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Archive for August, 2010

If you are wondering why I’ve been a little quiet lately, it’s because we’ve been busy cutting test plots and gathering harvest data.  After long days in this horrendous heat, it’s hard to find a desire to sit at a computer and write. This morning it was so dark outside that I tried to fool myself into think it was a nice, cold winter storm – no such luck. 
I’ll wait until all the numbers are in to make any comments about the effect of treatments on yields.  In the meantime, I thought you might like to see some equipment in action.  The best part of harvest is that it really is a gathering of friends.

Dean Reed (Helena), Sunny Bottoms (HorizonAg) and Vince Deshotel (LSU AgCenter) waiting in the shade near the weigh wagon. Charlie was busy trimming the edges so we could cut our passes.

 

The first step is to trim the edges of the field so that we are harvesting from a measurable area and can calculate accurate yields. 

Combine in the background is trimming the edges, and in the direct line of the camera you can see that the front edge has been trimmed to make a clean starting line for the pass.

 

The second step is to run a pass up the treated area. 

The combine is about to finish the first pass in the untreated area.

 

Along the way, the header is cutting the head (panicle) off the rice plant and separating the hull (containing the grain) from the straw.  The grains are collected in the hopper and the straw is ejected out the back of the combine.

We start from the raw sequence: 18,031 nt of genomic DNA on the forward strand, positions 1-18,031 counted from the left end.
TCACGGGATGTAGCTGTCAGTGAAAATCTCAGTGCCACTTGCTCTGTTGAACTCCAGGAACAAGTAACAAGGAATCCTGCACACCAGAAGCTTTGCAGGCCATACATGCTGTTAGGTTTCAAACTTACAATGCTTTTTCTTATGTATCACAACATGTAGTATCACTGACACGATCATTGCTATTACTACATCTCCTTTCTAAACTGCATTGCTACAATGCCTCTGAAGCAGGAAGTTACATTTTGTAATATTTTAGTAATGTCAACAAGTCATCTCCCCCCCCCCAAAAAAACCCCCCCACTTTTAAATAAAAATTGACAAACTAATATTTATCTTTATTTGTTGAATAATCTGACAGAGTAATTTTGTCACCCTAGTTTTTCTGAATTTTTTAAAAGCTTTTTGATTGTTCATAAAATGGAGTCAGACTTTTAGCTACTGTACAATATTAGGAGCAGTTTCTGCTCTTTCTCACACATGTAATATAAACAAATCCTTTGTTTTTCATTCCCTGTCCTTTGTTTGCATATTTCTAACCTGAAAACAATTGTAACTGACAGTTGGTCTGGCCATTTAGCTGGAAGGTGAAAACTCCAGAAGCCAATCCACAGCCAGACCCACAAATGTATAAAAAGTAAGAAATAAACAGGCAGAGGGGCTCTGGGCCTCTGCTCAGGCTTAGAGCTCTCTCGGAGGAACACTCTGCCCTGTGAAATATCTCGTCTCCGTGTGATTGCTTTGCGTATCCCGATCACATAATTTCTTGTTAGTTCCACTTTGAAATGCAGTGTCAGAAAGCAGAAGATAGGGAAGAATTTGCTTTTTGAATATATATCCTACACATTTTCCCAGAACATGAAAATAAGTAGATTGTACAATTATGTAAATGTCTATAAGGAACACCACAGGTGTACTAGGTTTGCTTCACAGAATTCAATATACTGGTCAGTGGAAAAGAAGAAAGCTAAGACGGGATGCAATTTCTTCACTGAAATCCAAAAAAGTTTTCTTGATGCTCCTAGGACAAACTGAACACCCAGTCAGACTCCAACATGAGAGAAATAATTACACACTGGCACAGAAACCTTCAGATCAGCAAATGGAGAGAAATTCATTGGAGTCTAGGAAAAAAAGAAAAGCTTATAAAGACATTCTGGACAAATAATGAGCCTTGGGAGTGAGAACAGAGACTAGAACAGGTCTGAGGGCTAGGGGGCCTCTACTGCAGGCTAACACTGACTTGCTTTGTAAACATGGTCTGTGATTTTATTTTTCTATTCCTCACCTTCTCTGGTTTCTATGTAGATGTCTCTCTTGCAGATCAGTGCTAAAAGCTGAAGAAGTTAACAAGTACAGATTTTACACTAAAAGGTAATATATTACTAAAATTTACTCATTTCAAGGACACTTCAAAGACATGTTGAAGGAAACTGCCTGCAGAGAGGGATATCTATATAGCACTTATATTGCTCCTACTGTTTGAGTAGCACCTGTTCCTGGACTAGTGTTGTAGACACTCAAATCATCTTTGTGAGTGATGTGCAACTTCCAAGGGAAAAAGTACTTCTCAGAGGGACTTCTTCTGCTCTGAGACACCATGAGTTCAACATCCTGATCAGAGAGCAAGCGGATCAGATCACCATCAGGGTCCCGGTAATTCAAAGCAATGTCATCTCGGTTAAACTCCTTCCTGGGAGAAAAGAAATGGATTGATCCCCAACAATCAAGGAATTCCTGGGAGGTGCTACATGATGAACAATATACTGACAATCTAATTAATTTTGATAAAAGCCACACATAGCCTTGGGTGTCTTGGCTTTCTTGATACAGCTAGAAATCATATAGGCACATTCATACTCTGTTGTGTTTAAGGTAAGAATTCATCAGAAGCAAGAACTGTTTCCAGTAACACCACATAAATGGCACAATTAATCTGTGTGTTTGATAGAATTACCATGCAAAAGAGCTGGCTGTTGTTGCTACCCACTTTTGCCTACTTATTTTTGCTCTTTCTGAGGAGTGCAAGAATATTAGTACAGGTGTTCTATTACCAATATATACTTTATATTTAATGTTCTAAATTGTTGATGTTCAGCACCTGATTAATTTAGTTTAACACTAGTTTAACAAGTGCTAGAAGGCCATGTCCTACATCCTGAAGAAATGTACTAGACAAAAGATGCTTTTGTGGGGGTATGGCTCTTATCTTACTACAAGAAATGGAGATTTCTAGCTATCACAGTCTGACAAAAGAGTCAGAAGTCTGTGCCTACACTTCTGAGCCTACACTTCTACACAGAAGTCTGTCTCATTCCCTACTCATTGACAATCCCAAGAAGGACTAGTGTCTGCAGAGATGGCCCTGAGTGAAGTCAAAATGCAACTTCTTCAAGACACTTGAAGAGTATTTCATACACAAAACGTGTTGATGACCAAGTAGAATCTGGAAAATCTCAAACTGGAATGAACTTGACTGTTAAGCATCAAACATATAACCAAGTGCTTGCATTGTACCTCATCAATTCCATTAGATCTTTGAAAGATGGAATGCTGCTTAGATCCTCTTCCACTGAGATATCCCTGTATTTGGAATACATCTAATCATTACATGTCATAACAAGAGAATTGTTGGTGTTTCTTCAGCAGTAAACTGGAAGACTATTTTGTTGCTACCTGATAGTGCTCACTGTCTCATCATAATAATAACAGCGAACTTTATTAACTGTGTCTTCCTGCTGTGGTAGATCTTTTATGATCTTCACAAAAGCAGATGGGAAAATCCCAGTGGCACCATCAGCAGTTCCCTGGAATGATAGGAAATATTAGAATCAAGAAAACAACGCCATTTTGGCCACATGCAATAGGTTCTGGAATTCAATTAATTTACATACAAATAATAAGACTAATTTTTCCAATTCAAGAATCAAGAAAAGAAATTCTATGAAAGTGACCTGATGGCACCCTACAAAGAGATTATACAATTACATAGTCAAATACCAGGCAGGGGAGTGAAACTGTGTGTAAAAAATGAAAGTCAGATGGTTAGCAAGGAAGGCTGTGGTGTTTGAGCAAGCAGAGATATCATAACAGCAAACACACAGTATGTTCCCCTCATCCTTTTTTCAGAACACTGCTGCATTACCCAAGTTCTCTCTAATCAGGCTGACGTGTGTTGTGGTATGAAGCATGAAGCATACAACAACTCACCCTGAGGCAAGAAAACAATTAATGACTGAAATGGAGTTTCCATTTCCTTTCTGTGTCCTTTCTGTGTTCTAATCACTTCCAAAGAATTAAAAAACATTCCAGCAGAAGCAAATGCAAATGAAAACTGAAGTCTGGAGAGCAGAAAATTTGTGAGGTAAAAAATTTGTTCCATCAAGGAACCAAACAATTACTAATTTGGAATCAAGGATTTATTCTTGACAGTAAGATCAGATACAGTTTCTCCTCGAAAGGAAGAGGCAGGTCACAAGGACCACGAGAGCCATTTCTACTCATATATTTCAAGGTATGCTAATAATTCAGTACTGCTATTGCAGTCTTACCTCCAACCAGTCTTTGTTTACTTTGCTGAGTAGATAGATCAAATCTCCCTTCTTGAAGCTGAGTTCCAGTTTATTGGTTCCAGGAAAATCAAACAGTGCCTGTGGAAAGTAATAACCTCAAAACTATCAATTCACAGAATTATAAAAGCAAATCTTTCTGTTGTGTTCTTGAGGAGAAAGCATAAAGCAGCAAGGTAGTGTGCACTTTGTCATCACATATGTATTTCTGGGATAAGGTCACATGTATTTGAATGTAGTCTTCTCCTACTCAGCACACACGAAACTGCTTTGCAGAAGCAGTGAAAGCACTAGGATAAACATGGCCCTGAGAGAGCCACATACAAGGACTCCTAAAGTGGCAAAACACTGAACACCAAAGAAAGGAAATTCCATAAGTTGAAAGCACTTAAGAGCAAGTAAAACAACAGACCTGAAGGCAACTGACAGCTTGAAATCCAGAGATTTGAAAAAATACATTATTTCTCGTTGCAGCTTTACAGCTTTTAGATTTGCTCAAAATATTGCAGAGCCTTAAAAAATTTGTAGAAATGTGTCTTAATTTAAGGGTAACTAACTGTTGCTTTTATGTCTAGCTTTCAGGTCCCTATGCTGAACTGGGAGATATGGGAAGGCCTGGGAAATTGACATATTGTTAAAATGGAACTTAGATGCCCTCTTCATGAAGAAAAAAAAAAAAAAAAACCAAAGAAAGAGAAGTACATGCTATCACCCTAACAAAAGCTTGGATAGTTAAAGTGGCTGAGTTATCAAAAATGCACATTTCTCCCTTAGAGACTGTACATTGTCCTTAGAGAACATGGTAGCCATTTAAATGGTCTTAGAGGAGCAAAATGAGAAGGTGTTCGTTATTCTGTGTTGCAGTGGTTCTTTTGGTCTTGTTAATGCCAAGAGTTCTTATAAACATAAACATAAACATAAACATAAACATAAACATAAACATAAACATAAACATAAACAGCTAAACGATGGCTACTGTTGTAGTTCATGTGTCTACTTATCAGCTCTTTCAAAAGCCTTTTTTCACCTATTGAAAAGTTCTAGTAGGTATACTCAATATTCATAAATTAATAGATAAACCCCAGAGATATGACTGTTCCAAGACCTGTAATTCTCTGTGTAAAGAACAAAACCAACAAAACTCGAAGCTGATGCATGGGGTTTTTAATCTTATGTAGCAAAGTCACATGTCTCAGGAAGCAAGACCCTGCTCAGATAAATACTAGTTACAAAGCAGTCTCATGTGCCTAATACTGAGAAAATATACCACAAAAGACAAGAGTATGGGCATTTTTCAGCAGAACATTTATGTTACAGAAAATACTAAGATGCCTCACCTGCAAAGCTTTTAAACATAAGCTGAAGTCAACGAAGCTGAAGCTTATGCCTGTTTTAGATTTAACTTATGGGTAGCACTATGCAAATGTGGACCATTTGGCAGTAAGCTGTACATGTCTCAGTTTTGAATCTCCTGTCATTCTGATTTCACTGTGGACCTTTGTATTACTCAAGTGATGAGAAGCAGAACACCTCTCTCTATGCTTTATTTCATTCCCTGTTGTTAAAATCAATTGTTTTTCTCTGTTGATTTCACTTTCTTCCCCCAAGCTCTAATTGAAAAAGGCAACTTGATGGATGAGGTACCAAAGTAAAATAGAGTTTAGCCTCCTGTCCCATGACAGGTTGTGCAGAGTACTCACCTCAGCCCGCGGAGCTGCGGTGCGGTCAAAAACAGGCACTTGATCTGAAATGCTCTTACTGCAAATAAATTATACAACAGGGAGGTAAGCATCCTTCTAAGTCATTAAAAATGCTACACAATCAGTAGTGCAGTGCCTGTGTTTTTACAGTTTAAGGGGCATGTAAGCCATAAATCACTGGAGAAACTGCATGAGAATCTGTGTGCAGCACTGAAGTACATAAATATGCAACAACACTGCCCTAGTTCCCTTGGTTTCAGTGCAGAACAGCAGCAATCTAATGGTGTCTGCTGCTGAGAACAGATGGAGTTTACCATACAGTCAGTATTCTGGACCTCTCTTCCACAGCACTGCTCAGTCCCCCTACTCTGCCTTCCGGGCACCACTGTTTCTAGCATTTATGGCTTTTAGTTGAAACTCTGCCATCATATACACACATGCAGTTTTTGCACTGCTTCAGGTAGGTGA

Rice panicle and straw being cut and pulled into the combine - there is a rotating pair of belts that moves the grain and stalk into the combine for sorting.

 

Rice entering the combine hopper - sorry some of these pictures are dusty, but this is dirty work!

 

After the pass is completed, the rice is transferred from the combine into the weigh wagon. 

Combine lined up with the weigh wagon to empty the rice out of the hopper and calculate the yield.

 

The weight, grain moisture, and temperature of grain are recorded.  Then the contents of the weigh wagon are emptied into a grain cart to get ready for the next round. 

The rice is emptied from the weigh wagon into the grain cart.

 

In the meantime, someone else has the physical job (which was tough in that extreme heat yesterday) of measuring the length of the harvested area.  This is measured with a wheel.  Dean Reed was walking the wheel in this picture. 

Dean Reed using a wheel to measure the harvested area. 

This process is repeated until you complete the harvest.  

Birds are often attracted to the combine and are real daredevils as they dive and dodge for grasshoppers, frogs and other critters. 

Rice and soybean farmer Charlie Fontenot anticipates that he will be harvesting for more than 20 days straight to get all the rice cut and then roll into soybean harvest.  We thank him for participating in this variety trial and demonstration test.  The rice we harvested will be fertilized and flooded up for second crop. 

Charlie Fontenot operating his Case combine.

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